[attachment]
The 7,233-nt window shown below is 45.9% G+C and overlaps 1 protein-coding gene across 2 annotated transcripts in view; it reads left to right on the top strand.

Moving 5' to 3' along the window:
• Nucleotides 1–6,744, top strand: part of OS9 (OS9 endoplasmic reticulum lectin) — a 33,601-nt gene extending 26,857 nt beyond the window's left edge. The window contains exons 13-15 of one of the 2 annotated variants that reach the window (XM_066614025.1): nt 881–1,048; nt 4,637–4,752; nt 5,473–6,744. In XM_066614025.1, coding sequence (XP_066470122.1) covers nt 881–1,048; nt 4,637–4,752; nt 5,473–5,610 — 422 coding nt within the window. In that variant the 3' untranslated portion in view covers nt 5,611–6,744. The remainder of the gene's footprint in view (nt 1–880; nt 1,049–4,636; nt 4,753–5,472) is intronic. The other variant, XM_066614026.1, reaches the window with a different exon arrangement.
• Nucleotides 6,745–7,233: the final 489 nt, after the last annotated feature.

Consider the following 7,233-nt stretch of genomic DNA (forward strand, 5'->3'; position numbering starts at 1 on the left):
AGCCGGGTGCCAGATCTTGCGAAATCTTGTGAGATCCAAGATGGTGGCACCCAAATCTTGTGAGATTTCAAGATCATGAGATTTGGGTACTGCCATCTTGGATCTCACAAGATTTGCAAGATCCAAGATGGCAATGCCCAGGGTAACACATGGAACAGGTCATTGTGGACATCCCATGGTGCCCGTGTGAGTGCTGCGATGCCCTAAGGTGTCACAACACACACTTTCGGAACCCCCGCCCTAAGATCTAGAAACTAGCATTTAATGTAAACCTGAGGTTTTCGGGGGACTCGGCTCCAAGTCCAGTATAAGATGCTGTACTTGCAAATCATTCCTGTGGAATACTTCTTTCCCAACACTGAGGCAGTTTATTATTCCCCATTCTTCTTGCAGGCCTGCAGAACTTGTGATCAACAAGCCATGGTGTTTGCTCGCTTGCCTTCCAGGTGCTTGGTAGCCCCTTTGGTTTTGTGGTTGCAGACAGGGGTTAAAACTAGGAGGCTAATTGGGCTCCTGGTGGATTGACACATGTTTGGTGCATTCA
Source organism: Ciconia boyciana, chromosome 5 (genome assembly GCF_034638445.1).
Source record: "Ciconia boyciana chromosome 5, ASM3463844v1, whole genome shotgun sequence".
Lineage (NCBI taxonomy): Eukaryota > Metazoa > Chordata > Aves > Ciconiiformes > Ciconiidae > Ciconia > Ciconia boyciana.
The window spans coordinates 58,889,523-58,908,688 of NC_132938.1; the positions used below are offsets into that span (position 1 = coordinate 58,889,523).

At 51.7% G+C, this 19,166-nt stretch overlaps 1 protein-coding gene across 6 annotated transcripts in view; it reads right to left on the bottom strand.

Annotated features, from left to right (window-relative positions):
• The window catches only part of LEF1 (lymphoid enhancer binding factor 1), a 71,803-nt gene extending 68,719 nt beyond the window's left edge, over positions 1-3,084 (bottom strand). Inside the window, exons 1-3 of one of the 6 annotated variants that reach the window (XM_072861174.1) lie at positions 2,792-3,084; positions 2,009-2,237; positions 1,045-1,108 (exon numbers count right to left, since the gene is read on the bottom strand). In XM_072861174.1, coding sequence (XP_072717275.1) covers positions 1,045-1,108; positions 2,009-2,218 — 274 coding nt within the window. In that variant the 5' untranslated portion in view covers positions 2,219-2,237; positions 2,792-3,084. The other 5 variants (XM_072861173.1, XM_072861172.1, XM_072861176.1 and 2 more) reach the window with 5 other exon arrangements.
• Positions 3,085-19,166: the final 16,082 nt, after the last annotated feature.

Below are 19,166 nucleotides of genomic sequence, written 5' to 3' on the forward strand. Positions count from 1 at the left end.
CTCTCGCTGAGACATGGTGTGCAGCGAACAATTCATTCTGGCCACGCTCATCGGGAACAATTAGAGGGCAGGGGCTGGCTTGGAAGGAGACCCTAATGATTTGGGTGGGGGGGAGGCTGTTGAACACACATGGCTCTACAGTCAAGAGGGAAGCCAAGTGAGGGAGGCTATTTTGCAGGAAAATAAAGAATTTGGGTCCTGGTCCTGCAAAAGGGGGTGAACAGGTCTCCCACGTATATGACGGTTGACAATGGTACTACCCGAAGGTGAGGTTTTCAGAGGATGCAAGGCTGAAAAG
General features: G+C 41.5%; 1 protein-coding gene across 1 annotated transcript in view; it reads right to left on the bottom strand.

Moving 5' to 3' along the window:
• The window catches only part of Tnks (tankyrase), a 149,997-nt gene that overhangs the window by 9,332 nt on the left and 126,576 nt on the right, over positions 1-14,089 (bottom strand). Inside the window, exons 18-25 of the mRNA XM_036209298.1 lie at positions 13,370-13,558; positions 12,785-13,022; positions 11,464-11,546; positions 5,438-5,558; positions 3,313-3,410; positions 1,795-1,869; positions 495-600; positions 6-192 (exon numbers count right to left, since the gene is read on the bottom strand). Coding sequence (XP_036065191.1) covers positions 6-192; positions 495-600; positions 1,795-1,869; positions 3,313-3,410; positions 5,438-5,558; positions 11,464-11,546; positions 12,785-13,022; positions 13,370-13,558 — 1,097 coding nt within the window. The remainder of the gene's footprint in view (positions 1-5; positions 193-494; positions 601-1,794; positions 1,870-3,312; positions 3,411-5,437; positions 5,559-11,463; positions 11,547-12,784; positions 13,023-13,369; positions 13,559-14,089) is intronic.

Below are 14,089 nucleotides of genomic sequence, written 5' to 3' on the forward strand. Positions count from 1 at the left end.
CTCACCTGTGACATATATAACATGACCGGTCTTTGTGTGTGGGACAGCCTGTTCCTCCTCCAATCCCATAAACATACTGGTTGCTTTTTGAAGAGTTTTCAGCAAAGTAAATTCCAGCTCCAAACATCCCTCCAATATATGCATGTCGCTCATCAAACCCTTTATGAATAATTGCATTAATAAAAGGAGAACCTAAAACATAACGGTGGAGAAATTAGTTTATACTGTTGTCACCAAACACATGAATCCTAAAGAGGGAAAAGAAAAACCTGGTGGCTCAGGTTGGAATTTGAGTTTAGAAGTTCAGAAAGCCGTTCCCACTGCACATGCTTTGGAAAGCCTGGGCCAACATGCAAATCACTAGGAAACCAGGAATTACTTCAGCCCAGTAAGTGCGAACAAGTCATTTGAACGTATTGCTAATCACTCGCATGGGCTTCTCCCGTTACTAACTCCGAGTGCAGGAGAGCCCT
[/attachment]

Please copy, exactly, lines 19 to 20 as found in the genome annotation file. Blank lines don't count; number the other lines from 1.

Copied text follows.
• The window catches only part of Tnks (tankyrase), a 149,997-nt gene that overhangs the window by 9,332 nt on the left and 126,576 nt on the right, over positions 1-14,089 (bottom strand). Inside the window, exons 18-25 of the mRNA XM_036209298.1 lie at positions 13,370-13,558; positions 12,785-13,022; positions 11,464-11,546; positions 5,438-5,558; positions 3,313-3,410; positions 1,795-1,869; positions 495-600; positions 6-192 (exon numbers count right to left, since the gene is read on the bottom strand). Coding sequence (XP_036065191.1) covers positions 6-192; positions 495-600; positions 1,795-1,869; positions 3,313-3,410; positions 5,438-5,558; positions 11,464-11,546; positions 12,785-13,022; positions 13,370-13,558 — 1,097 coding nt within the window. The remainder of the gene's footprint in view (positions 1-5; positions 193-494; positions 601-1,794; positions 1,870-3,312; positions 3,411-5,437; positions 5,559-11,463; positions 11,547-12,784; positions 13,023-13,369; positions 13,559-14,089) is intronic.

Below are 14,089 nucleotides of genomic sequence, written 5' to 3' on the forward strand. Positions count from 1 at the left end.